## DiffEqUncertainty.jl

Uncertainty quantification for scientific machine learning (SciML) and differential equations
Author SciML
Popularity
41 Stars
Updated Last
2 Years Ago
Started In
November 2016

# DiffEqUncertainty.jl

DiffEqUncertainty.jl is a component package in the DifferentialEquations ecosystem. It holds the utilities for solving uncertainty quantification. This includes quantifying uncertainties due to either:

• The propagation of initial condition and parametric uncertainties through an ODE
• The finite approximation of numerical solutions of ODEs and PDEs (ProbInts)

## Initial Condition and Parameteric Uncertanties

### Example

Here, we wish to compute the expected value for the number prey in the Lotka-Volterra model at 10s with uncertainty in the second initial condition and last model parameter. We will solve the expectation using two different algorithms, `MonteCarlo` and `Koopman`.

```using DiffEqUncertainty, OrdinaryDiffEq, Distributions

function f!(du,u,p,t)
du = p*u - p*u*u #prey
du = -p*u + p*u*u #predator
end

tspan = (0.0,10.0)
u0 = [1.0;1.0]
p = [1.5,1.0,3.0,1.0]
prob = ODEProblem(f!,u0,tspan,p)

u0_dist = [1.0, Uniform(0.8, 1.1)]
p_dist = [1.5,1.0,3.0,truncated(Normal(1.0,.1),.6, 1.4)]

g(sol) = sol[1,end]

expectation(g, prob, u0_dist, p_dist, MonteCarlo(), Tsit5(); trajectories = 100_000)
expectation(g, prob, u0_dist, p_dist, Koopman(), Tsit5())  ```

If we wish to compute the variance, or 2nd central moment, of this same observable, we can do so as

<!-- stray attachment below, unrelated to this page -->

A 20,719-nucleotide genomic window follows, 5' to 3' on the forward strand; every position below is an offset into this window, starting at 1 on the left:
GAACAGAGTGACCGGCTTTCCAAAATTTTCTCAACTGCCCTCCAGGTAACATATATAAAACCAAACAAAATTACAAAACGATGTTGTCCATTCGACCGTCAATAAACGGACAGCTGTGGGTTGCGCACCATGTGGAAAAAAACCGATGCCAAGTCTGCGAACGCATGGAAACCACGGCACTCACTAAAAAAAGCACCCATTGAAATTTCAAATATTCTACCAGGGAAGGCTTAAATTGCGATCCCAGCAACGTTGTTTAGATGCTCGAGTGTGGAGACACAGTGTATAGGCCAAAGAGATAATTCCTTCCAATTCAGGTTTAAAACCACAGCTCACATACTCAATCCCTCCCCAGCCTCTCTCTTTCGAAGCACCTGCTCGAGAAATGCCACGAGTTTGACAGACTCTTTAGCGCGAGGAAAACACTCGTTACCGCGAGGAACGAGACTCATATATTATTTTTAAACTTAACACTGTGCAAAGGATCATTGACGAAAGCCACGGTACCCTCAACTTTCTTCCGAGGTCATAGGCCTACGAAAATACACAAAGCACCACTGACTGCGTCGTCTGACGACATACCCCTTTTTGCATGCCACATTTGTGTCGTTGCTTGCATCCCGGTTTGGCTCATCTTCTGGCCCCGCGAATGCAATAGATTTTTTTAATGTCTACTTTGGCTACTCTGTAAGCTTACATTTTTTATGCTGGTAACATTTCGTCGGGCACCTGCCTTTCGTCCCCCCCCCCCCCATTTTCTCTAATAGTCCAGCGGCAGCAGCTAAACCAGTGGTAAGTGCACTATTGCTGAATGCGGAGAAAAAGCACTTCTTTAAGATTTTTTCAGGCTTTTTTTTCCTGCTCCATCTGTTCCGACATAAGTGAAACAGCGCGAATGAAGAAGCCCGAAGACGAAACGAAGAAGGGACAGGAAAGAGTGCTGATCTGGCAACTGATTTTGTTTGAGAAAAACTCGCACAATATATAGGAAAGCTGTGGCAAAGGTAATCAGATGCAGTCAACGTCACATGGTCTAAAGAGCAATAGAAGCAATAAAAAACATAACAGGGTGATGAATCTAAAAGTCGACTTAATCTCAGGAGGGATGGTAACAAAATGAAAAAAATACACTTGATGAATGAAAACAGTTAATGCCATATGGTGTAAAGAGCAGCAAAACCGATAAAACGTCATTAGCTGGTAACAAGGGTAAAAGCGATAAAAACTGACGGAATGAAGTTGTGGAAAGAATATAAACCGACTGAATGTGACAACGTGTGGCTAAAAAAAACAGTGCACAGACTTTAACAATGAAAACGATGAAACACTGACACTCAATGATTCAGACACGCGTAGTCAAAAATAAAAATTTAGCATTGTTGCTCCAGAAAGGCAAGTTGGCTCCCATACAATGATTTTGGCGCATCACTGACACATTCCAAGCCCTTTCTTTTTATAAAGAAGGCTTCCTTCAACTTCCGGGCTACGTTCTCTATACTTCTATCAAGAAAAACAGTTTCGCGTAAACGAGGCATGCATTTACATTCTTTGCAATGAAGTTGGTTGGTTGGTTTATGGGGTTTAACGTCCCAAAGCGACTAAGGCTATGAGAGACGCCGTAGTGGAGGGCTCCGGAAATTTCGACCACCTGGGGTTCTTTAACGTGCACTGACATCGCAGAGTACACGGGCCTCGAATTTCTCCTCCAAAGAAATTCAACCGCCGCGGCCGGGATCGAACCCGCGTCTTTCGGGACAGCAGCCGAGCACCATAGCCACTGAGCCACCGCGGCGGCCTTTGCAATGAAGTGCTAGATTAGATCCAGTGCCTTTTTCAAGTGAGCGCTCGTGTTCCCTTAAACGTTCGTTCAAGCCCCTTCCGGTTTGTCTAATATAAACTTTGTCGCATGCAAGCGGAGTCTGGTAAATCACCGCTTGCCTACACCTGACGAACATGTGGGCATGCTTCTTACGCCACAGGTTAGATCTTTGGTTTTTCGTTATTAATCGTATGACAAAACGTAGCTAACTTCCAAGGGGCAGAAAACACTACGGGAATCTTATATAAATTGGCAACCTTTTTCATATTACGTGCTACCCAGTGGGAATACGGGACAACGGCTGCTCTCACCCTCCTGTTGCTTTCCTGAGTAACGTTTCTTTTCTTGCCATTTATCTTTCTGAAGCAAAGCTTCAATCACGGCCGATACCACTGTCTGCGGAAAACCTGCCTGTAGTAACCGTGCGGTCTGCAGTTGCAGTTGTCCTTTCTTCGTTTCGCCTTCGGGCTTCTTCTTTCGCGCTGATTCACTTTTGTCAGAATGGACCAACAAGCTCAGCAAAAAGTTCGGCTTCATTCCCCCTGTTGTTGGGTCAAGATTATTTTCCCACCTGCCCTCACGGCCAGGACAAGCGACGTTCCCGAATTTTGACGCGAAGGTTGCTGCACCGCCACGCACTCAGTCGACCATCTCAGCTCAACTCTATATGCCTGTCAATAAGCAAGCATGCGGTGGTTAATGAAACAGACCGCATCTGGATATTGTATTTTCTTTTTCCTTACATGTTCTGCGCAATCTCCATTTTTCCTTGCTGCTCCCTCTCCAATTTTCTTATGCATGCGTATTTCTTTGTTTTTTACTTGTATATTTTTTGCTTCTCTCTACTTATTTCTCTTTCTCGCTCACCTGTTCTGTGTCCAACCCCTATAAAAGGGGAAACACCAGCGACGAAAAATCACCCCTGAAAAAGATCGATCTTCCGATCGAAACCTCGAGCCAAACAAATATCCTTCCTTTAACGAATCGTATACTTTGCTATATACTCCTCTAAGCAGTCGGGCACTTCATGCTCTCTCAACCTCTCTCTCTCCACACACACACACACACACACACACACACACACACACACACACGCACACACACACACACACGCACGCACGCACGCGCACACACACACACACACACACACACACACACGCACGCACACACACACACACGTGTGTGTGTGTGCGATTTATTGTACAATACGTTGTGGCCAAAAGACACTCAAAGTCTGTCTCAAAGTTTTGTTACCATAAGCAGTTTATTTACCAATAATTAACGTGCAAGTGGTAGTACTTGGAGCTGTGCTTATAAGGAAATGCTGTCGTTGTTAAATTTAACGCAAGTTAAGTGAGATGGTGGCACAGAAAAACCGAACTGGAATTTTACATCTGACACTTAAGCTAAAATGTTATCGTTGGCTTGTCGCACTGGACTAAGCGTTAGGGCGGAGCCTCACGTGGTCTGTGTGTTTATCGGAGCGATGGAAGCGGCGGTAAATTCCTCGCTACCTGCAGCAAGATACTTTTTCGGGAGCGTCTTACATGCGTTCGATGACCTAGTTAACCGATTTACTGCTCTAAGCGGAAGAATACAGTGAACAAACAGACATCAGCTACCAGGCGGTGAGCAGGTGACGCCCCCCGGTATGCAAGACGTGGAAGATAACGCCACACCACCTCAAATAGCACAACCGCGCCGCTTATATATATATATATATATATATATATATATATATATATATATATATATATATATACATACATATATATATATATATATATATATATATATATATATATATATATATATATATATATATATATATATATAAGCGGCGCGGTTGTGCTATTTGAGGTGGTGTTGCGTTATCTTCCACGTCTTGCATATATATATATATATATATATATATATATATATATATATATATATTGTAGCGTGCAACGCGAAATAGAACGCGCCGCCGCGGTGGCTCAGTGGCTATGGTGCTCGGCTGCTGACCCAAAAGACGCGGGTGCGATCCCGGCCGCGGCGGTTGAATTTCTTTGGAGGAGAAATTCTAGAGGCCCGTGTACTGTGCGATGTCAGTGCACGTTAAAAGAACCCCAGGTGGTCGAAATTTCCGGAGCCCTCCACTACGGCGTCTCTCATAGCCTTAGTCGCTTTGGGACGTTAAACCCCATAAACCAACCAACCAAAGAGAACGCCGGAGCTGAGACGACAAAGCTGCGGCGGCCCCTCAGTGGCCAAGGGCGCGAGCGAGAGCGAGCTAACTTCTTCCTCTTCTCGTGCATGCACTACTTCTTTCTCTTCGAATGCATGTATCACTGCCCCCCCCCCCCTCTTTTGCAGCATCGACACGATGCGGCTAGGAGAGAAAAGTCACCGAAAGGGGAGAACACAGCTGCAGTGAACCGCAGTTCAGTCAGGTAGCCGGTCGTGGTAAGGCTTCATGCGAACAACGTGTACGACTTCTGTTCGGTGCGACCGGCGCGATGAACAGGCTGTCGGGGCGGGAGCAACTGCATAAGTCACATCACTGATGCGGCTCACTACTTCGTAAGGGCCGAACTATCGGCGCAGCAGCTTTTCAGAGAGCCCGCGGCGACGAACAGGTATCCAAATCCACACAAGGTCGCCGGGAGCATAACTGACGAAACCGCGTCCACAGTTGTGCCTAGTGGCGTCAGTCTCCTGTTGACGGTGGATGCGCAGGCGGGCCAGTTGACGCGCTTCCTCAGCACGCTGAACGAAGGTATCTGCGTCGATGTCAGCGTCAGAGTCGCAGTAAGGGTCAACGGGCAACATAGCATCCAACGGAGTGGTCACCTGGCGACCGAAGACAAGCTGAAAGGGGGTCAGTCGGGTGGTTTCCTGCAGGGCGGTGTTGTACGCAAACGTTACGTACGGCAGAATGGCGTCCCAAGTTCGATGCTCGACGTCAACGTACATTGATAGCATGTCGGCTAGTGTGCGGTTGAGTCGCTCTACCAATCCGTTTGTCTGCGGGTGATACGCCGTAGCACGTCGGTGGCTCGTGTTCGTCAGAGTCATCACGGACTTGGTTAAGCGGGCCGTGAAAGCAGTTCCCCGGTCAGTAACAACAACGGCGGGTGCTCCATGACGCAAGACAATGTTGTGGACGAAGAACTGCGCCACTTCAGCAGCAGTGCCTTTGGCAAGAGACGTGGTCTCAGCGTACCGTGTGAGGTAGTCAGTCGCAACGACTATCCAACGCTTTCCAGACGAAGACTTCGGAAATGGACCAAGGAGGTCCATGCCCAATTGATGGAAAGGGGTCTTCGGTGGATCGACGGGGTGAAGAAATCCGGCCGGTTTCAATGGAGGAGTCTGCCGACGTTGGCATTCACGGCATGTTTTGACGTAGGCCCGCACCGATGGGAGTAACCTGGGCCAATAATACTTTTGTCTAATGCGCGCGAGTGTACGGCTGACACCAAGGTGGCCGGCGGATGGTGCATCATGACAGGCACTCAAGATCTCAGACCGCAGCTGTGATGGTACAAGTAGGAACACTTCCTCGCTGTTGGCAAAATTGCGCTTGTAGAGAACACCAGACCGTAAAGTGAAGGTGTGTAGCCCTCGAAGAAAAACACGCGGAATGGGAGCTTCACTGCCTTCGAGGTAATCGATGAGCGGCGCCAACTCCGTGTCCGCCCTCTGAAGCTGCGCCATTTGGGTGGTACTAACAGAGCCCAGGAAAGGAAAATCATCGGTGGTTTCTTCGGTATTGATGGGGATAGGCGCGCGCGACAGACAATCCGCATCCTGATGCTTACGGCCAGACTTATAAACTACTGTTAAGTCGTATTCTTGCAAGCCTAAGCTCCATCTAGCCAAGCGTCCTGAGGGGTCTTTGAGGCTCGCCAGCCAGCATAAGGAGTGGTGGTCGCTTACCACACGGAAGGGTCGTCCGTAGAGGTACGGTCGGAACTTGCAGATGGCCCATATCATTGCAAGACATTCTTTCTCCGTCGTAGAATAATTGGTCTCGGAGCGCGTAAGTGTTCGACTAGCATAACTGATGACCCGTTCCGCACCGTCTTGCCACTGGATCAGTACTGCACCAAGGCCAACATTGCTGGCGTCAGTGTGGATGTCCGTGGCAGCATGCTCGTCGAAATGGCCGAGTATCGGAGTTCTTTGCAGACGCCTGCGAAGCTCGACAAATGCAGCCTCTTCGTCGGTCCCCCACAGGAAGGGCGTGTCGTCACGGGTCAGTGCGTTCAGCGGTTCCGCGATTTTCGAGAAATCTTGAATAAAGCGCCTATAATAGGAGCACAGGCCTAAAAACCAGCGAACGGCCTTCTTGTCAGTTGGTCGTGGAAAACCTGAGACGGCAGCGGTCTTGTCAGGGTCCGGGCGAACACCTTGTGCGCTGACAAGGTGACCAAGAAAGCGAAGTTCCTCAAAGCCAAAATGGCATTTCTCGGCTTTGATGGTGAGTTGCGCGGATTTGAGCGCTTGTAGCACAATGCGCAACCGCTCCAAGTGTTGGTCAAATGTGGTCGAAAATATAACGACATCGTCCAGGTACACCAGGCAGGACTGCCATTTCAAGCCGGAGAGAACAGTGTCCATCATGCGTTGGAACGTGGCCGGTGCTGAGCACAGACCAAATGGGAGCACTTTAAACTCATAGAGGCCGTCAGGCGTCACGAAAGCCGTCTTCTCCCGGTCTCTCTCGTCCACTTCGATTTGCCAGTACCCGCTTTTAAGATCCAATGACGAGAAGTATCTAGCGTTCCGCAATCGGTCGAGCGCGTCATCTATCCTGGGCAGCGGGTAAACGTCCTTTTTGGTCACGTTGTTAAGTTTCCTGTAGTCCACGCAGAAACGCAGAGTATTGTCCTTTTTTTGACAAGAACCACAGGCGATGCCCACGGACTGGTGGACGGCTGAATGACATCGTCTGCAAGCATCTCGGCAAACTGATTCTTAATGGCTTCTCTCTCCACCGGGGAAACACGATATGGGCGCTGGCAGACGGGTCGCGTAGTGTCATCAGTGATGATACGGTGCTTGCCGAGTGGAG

`centralmoment(2, g, prob, u0_dist, p_dist, Koopman(), Tsit5())  `

### Expectations

DiffEqUncertainty.jl provides algorithms for computing the expectation of an observable, or quantity of interest, `g` of the states of a dynamical system as the system evolves in time. These algorithms are applicable to ODEs with initial condition and/or parametric uncertainty. Process noise is not currently supported.

You can compute the expectation by using the `expectation` function:

`expectation(g, prob, u0, p, expalg, args...; kwargs...)`
• `g`: A function for computing the observable from an ODE solution `g(sol)`
• `prob`: An `ODEProblem`
• `u0`: Initial conditions. This can include a mixture of `Real` and `ContinuousUnivariateDistribution` (from Distributions.jl) types, e.g. `u0=[2.0, Uniform(1.0,2.0), Normal(4.0,1.0)]`. This allows you to specify both uncertain and deterministic initial conditions
• `p`: ODE parameters. This also can include a mixture of `Real` and `ContinuousUnivariateDistribution` (from Distributions.jl) types.
• `expalg`: Expectation algorithm to use

#### Algorithms

The following algorithms are available:

#### Common Keyword Arguments for `Koopman`

• `quadalg`: Quadrature algorithm. See Quadrature.jl for available algorithms
• `maxiter`: Maximum number of allowable quadrature iterations
• `ireltol`: Relative tolerance for quadrature integration
• `iabstol`: Absolute tolerance for quadrature integration
• `nout`: Output size of observable `g`. Used to specify vector-valued expectations
• `batch`: The preferred number of points to batch. This allows user-side parallelization of the expectation. See Quadrature.jl for additional details

### Central Moments

These algorithms can also be used to compute higher order central moments via `centralmoments`. This function returns the central moments up to the requested number.

`centralmoments(n, args...; kwargs...)`
• `n`: highest-order central moment to be computed. `centralmoments` will return an `n` length array with central moments 1 through `n`
• `args` and `kwargs`: This function wraps `expectation`. See `expectation` for additional options.

## ProbInts

Users interested in using this functionality should check out the DifferentialEquations.jl documentation.

### Required Packages

View all packages

### Used By Packages

No packages found.